Friday, December 24, 2010

CBC Information Morning - Youth Books 2010

I was recently a guest on CBC Radio One’s Information Morning, along with Lisa Doucette, manager of Woozles Children’s Bookstore, to talk about recent children’s books.

Here are my holiday reading suggestions for youth- and those young at heart:

The Ways I Will Love You, by Rachel Boehm, illustrated by Mary Jane Gerber. A charming board book reciting all the ways a mother will share her love, care and fun with her baby, using a rhythmic, rhyming text, perfect for reading aloud.
(For babies /toddlers)

Knuffle Bunny Free, by Mo Willems, is the third and perhaps final installment of the Knuffle Bunny series. This time, beloved stuffed rabbit Knuffle Bunny is left behind on a plane during a trip to Holland to visit young Trixie’s grandparents. Trixie struggles to enjoy her visit without her toy, realizing that she is “getting bigger”, and in the end, after miraculously re-uniting with Knuffle Bunny, she gives him to an upset baby on the plane home, much to the relief of her fellow passengers and the amazement of her parents. Fans of Toy Story 3 will love this book.
(For preschoolers)

Chester, the naughty, know-it-all, take-charge cat, from author Melanie Watt’s two previous books in the series of the same name, is causing havoc again in Chester’s Masterpiece. This time, Chester has stolen Melanie’s art supplies and computer mouse, and plans to take over the writing of this book himself. Melanie is reduced to pleading with him using post-it notes and a pencil, and eventually guides him through the elements of story writing.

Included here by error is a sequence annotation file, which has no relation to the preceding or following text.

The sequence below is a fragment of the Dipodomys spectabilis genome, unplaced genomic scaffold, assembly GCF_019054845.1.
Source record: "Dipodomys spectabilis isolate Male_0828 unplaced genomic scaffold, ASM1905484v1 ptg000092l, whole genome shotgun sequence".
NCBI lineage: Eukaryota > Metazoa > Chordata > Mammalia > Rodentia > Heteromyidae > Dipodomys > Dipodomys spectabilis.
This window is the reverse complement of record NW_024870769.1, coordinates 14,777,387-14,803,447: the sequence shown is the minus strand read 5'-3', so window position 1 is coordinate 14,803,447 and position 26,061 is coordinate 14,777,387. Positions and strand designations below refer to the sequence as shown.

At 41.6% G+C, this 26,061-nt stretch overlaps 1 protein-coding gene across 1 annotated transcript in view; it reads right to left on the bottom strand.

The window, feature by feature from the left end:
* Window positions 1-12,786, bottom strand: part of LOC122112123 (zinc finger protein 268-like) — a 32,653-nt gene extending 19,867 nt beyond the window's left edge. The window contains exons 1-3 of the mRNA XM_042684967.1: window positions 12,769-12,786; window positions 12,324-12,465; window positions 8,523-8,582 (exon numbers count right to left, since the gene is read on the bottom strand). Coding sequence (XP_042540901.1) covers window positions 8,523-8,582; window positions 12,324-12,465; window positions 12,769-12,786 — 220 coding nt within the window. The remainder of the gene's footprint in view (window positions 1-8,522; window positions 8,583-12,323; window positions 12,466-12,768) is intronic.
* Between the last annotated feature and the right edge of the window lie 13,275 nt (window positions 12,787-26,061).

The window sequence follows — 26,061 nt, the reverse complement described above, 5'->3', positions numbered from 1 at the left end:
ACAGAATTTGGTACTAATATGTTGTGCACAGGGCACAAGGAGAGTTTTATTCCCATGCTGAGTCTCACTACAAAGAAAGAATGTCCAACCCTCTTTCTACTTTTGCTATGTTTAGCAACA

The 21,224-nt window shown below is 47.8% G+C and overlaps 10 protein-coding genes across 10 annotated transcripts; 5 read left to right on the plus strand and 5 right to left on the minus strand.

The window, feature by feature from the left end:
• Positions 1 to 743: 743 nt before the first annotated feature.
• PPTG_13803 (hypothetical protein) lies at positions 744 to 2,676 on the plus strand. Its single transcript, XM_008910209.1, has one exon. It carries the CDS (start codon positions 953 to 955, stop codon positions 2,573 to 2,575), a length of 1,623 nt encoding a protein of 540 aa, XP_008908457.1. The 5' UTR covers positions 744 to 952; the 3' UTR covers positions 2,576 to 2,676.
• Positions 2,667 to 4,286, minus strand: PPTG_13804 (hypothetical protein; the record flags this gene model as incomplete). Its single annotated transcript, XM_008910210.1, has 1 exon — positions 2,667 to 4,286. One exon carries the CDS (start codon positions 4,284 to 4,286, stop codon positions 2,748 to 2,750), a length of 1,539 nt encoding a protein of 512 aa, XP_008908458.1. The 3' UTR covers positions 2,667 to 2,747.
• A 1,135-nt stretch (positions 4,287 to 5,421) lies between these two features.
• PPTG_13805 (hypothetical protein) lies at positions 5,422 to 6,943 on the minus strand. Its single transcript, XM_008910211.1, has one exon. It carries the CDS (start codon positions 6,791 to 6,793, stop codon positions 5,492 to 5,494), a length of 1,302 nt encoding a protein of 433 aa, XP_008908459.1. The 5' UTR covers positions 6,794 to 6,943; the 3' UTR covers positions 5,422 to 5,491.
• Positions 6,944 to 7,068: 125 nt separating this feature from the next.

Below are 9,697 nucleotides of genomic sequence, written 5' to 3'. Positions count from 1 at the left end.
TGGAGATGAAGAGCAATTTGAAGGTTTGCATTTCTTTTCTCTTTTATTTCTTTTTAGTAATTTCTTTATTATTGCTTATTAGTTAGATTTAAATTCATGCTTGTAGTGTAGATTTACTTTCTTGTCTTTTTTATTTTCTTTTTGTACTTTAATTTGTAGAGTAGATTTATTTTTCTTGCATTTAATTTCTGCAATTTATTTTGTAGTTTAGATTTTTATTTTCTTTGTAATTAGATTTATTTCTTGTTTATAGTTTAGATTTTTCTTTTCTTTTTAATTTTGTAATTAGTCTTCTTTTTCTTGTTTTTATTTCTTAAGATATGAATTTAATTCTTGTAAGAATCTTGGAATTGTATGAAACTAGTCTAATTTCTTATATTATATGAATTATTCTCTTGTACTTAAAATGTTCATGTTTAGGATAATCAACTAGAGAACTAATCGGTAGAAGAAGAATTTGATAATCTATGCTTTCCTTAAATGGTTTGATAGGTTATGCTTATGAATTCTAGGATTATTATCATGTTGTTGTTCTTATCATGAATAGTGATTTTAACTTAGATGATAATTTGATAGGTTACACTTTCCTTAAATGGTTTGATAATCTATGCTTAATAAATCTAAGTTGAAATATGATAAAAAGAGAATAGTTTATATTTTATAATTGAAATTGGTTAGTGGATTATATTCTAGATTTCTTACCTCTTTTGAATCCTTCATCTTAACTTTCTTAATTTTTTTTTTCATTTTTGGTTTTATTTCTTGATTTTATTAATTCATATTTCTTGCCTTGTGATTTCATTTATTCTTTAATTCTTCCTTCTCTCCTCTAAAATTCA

(For early readers)

Bink & Gollie, by Kate DiCamillo and Alison McGhee, illustrated by Tony Fucile. This early chapter books is in the tradition of classic mis-matched friends like Bert and Ernie or George and Martha, who, despite their differences in personality, have a strong bond of friendship. Kate DiCamillo’s trademark poetic sensibilities offer unexpected language here, and Fucile’s drawings add humour (Bink’s hair is almost a character in itself!)
(For early readers)

Pit Pony, by Joyce Barkhouse. Eleven year-old Willie is forced work in a Cape Breton coal mine to prevent his family from being evicted after an accident injures his father and older brother. He becomes attached to Jem, a Sable Island pony who was also forced to work in the mine, hauling coal carts. Set in the early 20th century, this historical novel will be an eye-opener to youngsters, with its themes of loyalty, close-knit communities and a hard life with very few options for working-class people.
(For middle readers)

The Last Loon, by Rebecca Upjohn. Evan is resentful when he is sent to spend his Christmas holidays with his Aunt Mag in the northern Ontario wilderness. He is incredulous that everyone around him is making such a fuss about a big bird that is hanging around the lake - “What’s the big deal?” But, as time passes, Evan makes friends and learns that the loon may die if the ice starts closing in on it, he becomes concerned about its welfare, and then takes some dangerous risks in order to save it.
(For middle readers)

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